Love him or hate him, the Ohio man who admitted to killing someone while under the influence of alcohol will be charged the maximum sentence. Matthew Cordle, who admitted he “made a mistake” and urged people not to drink and drive will soon have his day in court.
Many applauded his confession, and while most agree he is no “hero” some argue that what he did, willing, on his own, and publicaly should at least be recognized as taking personal responsibility. A novel approach for some criminals who do everything they can to avoid punishment even when there is eye witness or video evidence of them committing the crime.
Did Cordle make the video to get sympathy?
What about the critics who claim Cordle has made the video to garner sympathy from the state? In an article today by Danny Cevallos, a CNN Legal Analyst, Cevallos notes that if that was Matthew Cordle’s intention he made a big mistake.
Why? Cevallos believes that “Matthew Cordle has risked sealing his fate with a maximum sentence by giving this confession.” Cevallos claims that while Matthew Cordle may receive some kudos from society, he can expect very little from the state. In fact, individuals who volunteer an admission are actually punished in our criminal justice system because as Cevallos noted, they lose their best bargaining chip- the agreement to plead guilty if the state agrees to charged with a lesser charge or give them a lighter sentence. As Cevallos notes, “In a criminal prosecution, the strongest playing card in the hand of the defendant is a guilty plea. Sometimes, it’s the only card he holds.”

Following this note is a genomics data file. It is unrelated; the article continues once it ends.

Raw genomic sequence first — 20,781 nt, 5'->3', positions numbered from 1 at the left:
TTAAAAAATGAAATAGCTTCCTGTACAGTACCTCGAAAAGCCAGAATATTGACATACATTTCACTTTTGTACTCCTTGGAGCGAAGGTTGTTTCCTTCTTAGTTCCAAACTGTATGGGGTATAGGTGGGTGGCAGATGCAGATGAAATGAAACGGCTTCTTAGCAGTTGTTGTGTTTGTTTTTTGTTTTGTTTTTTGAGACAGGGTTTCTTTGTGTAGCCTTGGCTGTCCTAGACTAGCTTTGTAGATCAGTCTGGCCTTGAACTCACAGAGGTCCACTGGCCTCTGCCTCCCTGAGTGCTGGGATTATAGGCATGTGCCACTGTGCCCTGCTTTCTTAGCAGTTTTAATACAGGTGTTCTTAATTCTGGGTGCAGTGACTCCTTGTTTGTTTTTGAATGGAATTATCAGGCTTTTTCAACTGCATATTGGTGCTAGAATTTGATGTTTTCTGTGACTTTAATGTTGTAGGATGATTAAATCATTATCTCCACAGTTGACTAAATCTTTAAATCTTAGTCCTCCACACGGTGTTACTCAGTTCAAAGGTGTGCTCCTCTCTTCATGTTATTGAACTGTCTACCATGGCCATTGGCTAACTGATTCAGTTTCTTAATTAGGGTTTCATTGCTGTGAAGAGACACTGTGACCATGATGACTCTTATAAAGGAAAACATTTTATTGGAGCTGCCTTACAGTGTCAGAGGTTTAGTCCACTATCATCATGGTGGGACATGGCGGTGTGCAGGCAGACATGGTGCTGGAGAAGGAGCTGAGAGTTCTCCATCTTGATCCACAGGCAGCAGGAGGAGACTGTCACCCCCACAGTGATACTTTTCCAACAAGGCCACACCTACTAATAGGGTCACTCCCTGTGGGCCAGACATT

What does Matthew Cordle have now? Legal analysts argue he now has nothing. He has already provided the prosecution with all the evidence they need and he has removed the incentive they may have had to make any plea agreements.
What should the prosecution do with Matthew Cordle?
The prosecution in this case has told us he will seek the maximum sentence. He also believed he had enough evidence to convict Matthew Cordle without the video admission. But Cevallos argues that maybe the state should look at this case a little differently. The state has the legal obligation to seek justice, but Cordle could be an example to future drivers motivating them to take responsibility for what they have done. If other drivers follow his example, not only could it bring healing to other families but it also could save the state a lot of money by offering a judicially efficient resolution to DUI cases.
Should Cordle be punished? Absolutely. Should the state seek the “maximum penalty”? I’m not sure. Accepting personal responsibility, creating a service announcement and saving the state time and money should count for something.
Cevallos notes that “exploiting a weakness in the defendant’s bartering position” shouldn’t be what this case is about. Would Cordle have gotten off? Probably not, but the good news for the citizens of Ohio is because of his video, we won’t ever have to find out.
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